Meet the Inventor: Matthew Moore

bring your own book product shotOur novel new game Bring Your Own Book has been climbing up our proverbial best-sellers list, so we thought it was time you meet its clever inventor, Matthew Moore! Check out what he had to say about his game.

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Can you tell me more about the origin of the game? What inspired you? 

From early on, it was my intention to turn books into objects of play and encourage players to look at all kinds of texts in a different light. Because many players bring books they’re familiar with, Bring Your Own Book encourages them both to share those works with others and toy around with phrases that served a different purpose when they were read before. The game is both a celebration of the written word as a container packed with a multitude of meanings and the process by which players have fun doing the unpacking.

I would love to know a funny anecdote or detail about the process of creating Bring Your Own Book.

The game was originally based on a social media meme I saw on Facebook. There were these posts that would say, “Grab the nearest book and turn to page 36. The first full sentence describes your love life.” I thought the act of re-contextualizing was fun but the limitation of having the sentence chosen for you was not. Early on, the working title for the game was “The Nearest Book” before becoming “Borrowed Phrases” and then finally Bring Your Own Book.

Inventor: Matthew MooreBy incorporating the players own belongings (books) it opens the game to almost endless possibilities as everyone’s personal library is so varied. Can you tell me more about the unique game mechanics of Bring Your Own Book?

Mechanically, I wanted to make a prompt game that eases the tension of on-the-spot creativity while alleviating excessive repetition. Some prompt games require players to create their submissions from scratch, which can be fun but also a lot of pressure. Other games give players a handful of cards as submissions, which lightens the responsibility for off-the-cuff wit but constrains their responses to only those things the game authors wrote. With Bring Your Own Book, players get to be creative with their text source, the passages they choose, and their delivery. So, instead of giving essay or multiple-choice answers, players go on a quotation treasure hunt and then put on a short performance.

What do you want people to take away from playing Bring Your Own Book?

The thing I hope people take away is how much they control their own experience. I made Bring Your Own Book to encourage people to play with their books, and I gave them a starting point, but I hope they don’t stop there. I’ve already heard about players doing theme rounds and making house rules allowing pronoun replacements and toying with timer lengths. In the end, I don’t care if people are following the rules as I wrote them, just that they’re having fun. That’s why I became a game designer in the first place.

 

 

 

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Store Spotlight: Snakes and Lattes – It’s a Cafe! It’s an Enormous Game Library!

Snakes and lattesWe have been eager to inform our fans about Snake and Lattes, a board game cafe located in Toronto because we love the concept so much!  Game libraries are often in coffee shops, though maybe not often enough for our readers inclinations but these guys have create a game haven! We had the chance to hear from owner, Ben Castinie about the successes and challenges of running such a unique and groundbreaking (not to mention all the coffee grounds that go into running a cafe) business!  If your summer travels take you to Toronto, make this a destination!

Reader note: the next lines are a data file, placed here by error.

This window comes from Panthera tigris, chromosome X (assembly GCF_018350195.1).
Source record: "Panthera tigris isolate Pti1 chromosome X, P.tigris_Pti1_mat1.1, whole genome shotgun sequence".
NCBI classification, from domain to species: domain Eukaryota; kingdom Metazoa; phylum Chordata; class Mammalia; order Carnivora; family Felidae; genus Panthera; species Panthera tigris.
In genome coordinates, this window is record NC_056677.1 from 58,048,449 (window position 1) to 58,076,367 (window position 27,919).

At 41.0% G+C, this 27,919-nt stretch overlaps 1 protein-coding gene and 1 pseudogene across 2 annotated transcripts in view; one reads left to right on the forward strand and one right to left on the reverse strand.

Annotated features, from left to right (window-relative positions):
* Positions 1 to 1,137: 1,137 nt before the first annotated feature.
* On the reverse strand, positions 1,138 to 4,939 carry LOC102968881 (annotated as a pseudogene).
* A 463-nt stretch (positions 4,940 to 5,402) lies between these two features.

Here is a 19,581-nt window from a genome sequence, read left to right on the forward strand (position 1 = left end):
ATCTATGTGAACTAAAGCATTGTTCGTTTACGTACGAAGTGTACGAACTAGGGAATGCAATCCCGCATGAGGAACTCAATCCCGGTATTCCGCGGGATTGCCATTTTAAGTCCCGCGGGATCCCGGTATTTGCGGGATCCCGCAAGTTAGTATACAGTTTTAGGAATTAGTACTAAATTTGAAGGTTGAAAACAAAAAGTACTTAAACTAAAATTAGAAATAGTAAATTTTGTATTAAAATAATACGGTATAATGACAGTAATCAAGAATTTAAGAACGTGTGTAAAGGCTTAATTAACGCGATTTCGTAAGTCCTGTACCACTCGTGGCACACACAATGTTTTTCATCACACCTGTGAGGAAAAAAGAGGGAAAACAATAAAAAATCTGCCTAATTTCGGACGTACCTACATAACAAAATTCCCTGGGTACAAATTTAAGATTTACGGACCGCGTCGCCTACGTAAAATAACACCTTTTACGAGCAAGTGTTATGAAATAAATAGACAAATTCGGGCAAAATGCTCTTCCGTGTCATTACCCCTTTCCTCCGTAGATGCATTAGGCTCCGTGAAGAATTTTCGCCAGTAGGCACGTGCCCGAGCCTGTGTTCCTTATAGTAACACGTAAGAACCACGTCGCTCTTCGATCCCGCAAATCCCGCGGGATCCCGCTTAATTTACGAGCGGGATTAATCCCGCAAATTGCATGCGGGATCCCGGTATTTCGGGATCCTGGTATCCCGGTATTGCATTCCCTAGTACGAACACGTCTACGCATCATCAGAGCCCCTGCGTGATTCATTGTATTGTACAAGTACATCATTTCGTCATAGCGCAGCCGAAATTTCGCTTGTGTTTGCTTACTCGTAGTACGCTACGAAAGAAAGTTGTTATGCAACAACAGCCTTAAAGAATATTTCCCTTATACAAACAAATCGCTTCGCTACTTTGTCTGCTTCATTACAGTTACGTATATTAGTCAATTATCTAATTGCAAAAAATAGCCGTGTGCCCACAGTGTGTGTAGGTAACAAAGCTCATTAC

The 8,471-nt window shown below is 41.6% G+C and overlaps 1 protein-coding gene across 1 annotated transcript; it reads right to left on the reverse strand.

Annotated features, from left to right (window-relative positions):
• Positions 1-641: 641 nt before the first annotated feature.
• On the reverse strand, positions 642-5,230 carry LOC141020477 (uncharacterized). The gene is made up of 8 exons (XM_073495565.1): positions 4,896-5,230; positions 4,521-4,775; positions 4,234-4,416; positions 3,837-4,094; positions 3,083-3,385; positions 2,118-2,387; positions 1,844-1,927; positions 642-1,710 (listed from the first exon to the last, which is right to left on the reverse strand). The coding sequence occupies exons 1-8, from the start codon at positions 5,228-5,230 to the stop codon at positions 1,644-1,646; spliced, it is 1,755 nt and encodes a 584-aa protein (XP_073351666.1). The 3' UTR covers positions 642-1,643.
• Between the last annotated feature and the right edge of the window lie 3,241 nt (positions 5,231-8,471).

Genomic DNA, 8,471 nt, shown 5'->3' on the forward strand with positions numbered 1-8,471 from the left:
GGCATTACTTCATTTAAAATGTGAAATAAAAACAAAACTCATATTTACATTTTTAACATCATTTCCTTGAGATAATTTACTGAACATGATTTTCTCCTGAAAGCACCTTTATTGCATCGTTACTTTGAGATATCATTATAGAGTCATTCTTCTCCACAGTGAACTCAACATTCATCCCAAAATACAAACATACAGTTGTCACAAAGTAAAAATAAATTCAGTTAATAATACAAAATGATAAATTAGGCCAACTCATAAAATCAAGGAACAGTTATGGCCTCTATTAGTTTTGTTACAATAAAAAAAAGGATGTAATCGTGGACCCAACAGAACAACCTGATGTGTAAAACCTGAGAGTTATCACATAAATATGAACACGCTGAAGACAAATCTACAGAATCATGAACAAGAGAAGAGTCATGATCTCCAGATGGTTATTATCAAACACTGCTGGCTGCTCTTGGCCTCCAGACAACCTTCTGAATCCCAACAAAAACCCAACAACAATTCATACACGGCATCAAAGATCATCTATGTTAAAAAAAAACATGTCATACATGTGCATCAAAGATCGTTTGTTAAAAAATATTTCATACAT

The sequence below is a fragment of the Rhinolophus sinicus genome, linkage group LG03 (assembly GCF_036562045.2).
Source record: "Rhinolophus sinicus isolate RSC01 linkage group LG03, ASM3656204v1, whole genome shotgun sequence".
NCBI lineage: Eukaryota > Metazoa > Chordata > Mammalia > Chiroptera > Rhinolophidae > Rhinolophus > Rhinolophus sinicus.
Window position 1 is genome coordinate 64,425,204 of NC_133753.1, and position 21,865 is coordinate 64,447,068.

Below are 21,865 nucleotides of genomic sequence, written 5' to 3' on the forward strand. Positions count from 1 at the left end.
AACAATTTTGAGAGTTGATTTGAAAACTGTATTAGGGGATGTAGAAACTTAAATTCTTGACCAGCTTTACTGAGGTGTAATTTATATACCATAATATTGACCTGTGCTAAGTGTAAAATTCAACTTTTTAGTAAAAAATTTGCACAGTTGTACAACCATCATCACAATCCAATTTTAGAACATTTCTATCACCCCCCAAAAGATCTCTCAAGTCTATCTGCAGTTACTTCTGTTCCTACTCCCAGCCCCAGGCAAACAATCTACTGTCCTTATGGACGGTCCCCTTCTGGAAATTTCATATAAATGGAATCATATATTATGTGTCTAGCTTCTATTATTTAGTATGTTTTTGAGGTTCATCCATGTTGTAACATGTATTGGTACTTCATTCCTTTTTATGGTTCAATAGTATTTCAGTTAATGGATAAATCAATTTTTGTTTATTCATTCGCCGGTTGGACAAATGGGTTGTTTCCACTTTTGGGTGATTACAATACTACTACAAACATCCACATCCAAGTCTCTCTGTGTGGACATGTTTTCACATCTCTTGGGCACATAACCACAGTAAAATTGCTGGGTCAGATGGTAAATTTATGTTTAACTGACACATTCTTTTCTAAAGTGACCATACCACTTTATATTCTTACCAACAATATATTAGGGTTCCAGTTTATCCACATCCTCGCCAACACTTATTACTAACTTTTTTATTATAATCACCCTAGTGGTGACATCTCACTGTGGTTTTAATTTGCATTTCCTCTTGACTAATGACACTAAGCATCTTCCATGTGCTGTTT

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How did you come up with the idea to have a board game café?

I’m originally from Paris, and board games are everywhere in Europe. I discovered that this was not the case in North America, and while visiting Chicago, and stopping into several game stores, I realized that people weren’t being exposed to games in a way that was truly accessible. So we set out to create a gaming space that was friendly, knowledgeable and, above all, accessible to anyone and everyone.

Do you have a retail element too, do you sell the games or is it strictly a library?

We didn’t start with a retail element, but we fell into it. Our games library is the focus, but people who had been playing our games would ask where they could buy it afterwards. So, we looked into it and started carrying a few titles here and there (popular titles like Settlers of Catan, Taboo and Monopoly). It made sense as a part of the overall experience we were trying to provide, and it has become an integral part of the business.Snakes and lattes2

Are there plans to expand in the future, maybe a US location, please?

People have been telling us since Day One that they would love for us to come to their town. And we would love to! Only time will tell if and when more Snakes & Lattes cafes will start popping up.

What are the challenges of running a café that additionally serves another large purpose?

In many ways, we are in uncharted waters. We offer something very different than other restaurants, bars and cafes, and our patrons come to us with a different set of wants and expectations. So, we have to create a lot of it as we go. However, in many other ways, we recognize that we have a lot to learn from traditional restaurants and bars about service. Negotiating the space where tradition and innovation meet has been our greatest challenge.

It looks like you have unique events and tournaments and then also tasty food and a fun staff, what is the most rewarding part of your business?

It’s difficult to point to any one thing. Whatever stresses may come up throughout the work day, our jobs are literally about fun and games. We get to share our hobby with hundreds of people every day, and people are having a great time. Through word of mouth, social media and print media, we see that people are playing games more than ever; that we’re part of that movement, providing a fun and accessible space for people to play, is extremely rewarding.

What Gamewright products do you have in circulation at Snakes and Lattes? Do you have any personal favorites?

Ben! We look forward to this being a staple in your library too!

Ben! We look forward to this being a staple in your library too!

We have a pretty good number of old and new Gamewright titles in the collection. For favourites, Forbidden Island ranks pretty high; it’s one of the go-to games for our Gurus. We’re hoping Tiki Topple comes back some day! We’ve been teaching it since we opened and there is a lot of love for it here. We have a lot of teachers and parents come through the café, so Rory’s Story Cubes (and Actions, and Voyages!) see a lot of play as well. Right now, we’re just waiting for Forbidden Desert to finally arrive!